It was also to be regretted, that Fellowship Funds, of which perhaps there were not more than fifty in the kingdom, had not become universal in the Unitarian communion. Of the four hundred churches of which it consists, if onebalf contributed from the penny-a-week subscriptions of their members £5, to a general fund, £1000 would be raised. Or if 20,000 persons contributed each five shillings a-year, the sum of £5000 would accrue. How much might thus be done, without any individual sacrifice, for the great cause of truth and piety. Schools might be instituted, periodicals aided, ministers sent through the country, or stationed at places likely to yield a spiritual harvest. Let the Unitarian body think of this. What a pity, if so easy a mode of doing incalculable good, should be passed in neglect. Unitarians, Mr. Beard remarked, had not sufficiently brought the energies of the people to bear upon the great objects they had at heart. In the present day, monitors of the efficiency of the many, were to be seen on every hand. The day of kings had been, and a gloomy day it was for the world; the day of priests was passed, and with it ignorance and superstition. This was eminently the day of the people --the people strong, because intelligent. Who supported mechanics' institutions-Sunday schools-co-operative societies? Who were now shaking the thrones of tyrants to their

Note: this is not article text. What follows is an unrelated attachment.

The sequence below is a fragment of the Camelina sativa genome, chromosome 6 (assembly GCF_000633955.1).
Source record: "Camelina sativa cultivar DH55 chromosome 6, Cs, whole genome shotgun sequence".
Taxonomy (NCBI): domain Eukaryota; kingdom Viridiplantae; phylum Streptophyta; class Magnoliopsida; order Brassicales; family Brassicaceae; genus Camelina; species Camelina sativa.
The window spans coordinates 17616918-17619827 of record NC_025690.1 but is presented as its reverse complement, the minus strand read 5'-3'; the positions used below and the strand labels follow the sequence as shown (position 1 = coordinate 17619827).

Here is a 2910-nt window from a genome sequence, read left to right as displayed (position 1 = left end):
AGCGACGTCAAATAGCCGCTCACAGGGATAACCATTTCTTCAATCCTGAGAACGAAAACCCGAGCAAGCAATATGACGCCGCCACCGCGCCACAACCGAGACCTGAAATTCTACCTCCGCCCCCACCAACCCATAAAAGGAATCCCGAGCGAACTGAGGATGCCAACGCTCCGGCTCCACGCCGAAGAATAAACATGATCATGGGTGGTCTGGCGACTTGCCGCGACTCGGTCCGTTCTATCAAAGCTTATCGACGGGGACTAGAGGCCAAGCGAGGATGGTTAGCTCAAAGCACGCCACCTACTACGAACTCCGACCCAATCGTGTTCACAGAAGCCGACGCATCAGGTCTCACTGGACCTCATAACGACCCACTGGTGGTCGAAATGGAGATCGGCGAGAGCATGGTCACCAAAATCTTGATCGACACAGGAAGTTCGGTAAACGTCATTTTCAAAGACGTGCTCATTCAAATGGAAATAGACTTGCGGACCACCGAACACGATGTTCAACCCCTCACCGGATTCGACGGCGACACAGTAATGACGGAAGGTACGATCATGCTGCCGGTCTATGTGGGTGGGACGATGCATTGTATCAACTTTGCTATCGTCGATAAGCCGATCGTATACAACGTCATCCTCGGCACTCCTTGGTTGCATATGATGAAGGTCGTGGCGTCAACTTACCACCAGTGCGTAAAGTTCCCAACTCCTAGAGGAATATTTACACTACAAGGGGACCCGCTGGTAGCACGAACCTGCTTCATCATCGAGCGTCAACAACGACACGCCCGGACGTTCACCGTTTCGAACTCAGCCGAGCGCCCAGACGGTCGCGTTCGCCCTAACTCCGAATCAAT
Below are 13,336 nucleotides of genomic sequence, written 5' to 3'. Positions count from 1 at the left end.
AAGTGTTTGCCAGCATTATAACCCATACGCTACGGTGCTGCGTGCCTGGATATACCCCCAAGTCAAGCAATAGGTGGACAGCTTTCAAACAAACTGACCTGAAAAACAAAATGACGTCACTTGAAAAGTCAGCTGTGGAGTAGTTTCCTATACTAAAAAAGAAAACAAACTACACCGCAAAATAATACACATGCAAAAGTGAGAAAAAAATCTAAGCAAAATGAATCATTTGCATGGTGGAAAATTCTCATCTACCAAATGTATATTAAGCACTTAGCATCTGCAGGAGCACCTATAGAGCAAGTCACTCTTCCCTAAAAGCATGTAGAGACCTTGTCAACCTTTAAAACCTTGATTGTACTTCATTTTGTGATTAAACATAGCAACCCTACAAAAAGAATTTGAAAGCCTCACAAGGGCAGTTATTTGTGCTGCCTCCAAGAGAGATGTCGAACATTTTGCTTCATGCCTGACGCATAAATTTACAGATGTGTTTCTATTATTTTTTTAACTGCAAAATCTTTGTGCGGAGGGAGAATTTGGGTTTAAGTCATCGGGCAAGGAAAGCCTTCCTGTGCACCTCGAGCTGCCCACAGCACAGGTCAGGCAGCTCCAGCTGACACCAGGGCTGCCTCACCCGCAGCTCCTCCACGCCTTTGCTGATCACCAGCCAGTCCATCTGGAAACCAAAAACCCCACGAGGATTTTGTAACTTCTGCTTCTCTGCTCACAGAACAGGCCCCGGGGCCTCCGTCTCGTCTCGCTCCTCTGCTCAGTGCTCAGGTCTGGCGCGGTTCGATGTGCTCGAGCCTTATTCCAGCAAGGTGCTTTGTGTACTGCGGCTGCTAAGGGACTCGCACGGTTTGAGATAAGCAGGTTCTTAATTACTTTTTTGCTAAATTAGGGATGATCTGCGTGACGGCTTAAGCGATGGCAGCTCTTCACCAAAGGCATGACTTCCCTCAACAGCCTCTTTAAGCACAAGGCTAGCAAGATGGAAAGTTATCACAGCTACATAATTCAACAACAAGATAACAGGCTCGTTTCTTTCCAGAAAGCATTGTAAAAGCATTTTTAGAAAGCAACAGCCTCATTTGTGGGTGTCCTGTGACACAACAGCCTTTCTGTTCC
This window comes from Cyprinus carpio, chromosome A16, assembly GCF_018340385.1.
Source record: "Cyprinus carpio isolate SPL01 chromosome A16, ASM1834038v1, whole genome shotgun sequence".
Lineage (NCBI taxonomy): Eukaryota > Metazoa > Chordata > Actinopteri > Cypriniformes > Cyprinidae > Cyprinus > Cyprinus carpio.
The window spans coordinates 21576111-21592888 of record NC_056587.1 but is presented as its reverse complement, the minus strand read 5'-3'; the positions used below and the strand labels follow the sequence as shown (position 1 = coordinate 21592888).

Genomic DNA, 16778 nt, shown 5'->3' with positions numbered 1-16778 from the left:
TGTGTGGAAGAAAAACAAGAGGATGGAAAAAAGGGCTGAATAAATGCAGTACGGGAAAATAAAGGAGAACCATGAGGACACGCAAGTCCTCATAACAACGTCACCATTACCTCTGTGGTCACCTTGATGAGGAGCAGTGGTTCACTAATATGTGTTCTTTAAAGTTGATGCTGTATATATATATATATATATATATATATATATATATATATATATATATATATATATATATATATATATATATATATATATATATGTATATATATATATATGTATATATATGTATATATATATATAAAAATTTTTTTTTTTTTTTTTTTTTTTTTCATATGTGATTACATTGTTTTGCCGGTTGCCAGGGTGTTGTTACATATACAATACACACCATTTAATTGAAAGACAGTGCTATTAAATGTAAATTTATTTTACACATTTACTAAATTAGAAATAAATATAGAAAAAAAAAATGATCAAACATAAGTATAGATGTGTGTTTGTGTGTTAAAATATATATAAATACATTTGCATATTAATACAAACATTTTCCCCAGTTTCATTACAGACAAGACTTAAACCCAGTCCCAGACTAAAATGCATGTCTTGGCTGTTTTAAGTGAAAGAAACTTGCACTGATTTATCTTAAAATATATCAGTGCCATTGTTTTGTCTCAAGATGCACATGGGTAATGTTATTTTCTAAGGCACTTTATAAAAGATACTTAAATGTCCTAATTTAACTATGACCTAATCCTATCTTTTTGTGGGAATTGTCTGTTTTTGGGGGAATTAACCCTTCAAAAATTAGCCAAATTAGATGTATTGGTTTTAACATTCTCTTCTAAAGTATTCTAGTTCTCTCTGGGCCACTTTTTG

very base? The people. How bad Methodism triumphed—how was it still supported—but by the people. Large sums were indeed necessary to effect any great object. But the largest sums came not from the pockets of the opulent few-but from the operative many. Were not the waters of the ocean made up of the smallest drops?-and did not the light which pervaded the universe, consist of the minutest particles? But workers, as well as givers, were necessary. And though the many raised no more money than the few, yet the many afforded more heads to devise, and hearts to encourage, and tongues to recommend. If, in the present day, success was, in any undertaking, to be gained, it must be sought-not by a few, however good, or learned, or great -but by inspiring multitudes. The great ones of the earth had, indeed, conspired; but though the conspiracy assumed, in order to cover the blackest designs, under a fair name, the title of the Holy Alliance--the people forming a truly holy alliance, holy because for holy objects, had made the hearts of the conspirators to tremble as the leaves in autumn. To Christians, and especially to Unitarian Christians, it was reserved to form what, with the utmost propriety, might be termed a Holy Alliance, for it was indeed a holy work to emancipate the reason to purify and enrich the heart—to make time happy, and eternity glorious. Mr. Beard considered it as a good augury of the success of their Fellowship Fund, that they had for their secretary, a gentleman who had been connected with two societies—Birmingham and Warwick